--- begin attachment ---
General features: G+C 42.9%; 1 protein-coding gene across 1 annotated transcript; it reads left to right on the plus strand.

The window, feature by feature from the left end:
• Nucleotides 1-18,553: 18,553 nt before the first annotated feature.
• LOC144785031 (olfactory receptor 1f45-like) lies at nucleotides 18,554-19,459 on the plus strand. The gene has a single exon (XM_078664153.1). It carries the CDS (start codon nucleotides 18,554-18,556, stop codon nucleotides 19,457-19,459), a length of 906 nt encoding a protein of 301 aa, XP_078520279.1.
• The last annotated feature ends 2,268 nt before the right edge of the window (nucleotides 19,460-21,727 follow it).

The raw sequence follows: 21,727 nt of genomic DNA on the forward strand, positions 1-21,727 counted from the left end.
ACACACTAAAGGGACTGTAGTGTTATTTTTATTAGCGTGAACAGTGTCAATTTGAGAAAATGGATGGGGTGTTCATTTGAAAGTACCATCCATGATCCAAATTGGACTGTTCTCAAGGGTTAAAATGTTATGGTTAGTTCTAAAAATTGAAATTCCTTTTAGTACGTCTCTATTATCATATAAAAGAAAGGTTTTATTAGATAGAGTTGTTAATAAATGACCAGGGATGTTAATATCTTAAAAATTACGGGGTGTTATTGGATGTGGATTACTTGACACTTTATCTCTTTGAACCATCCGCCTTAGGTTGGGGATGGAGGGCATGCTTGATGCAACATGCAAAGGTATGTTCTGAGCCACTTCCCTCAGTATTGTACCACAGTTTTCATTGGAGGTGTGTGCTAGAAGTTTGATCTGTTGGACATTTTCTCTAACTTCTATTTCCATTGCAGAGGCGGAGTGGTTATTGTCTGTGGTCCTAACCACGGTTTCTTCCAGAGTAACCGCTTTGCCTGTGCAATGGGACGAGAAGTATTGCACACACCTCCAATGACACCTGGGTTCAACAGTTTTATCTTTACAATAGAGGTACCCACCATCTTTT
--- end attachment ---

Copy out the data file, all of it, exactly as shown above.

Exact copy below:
General features: G+C 42.9%; 1 protein-coding gene across 1 annotated transcript; it reads left to right on the plus strand.

The window, feature by feature from the left end:
• Nucleotides 1-18,553: 18,553 nt before the first annotated feature.
• LOC144785031 (olfactory receptor 1f45-like) lies at nucleotides 18,554-19,459 on the plus strand. The gene has a single exon (XM_078664153.1). It carries the CDS (start codon nucleotides 18,554-18,556, stop codon nucleotides 19,457-19,459), a length of 906 nt encoding a protein of 301 aa, XP_078520279.1.
• The last annotated feature ends 2,268 nt before the right edge of the window (nucleotides 19,460-21,727 follow it).

The raw sequence follows: 21,727 nt of genomic DNA on the forward strand, positions 1-21,727 counted from the left end.
ACACACTAAAGGGACTGTAGTGTTATTTTTATTAGCGTGAACAGTGTCAATTTGAGAAAATGGATGGGGTGTTCATTTGAAAGTACCATCCATGATCCAAATTGGACTGTTCTCAAGGGTTAAAATGTTATGGTTAGTTCTAAAAATTGAAATTCCTTTTAGTACGTCTCTATTATCATATAAAAGAAAGGTTTTATTAGATAGAGTTGTTAATAAATGACCAGGGATGTTAATATCTTAAAAATTACGGGGTGTTATTGGATGTGGATTACTTGACACTTTATCTCTTTGAACCATCCGCCTTAGGTTGGGGATGGAGGGCATGCTTGATGCAACATGCAAAGGTATGTTCTGAGCCACTTCCCTCAGTATTGTACCACAGTTTTCATTGGAGGTGTGTGCTAGAAGTTTGATCTGTTGGACATTTTCTCTAACTTCTATTTCCATTGCAGAGGCGGAGTGGTTATTGTCTGTGGTCCTAACCACGGTTTCTTCCAGAGTAACCGCTTTGCCTGTGCAATGGGACGAGAAGTATTGCACACACCTCCAATGACACCTGGGTTCAACAGTTTTATCTTTACAATAGAGGTACCCACCATCTTTT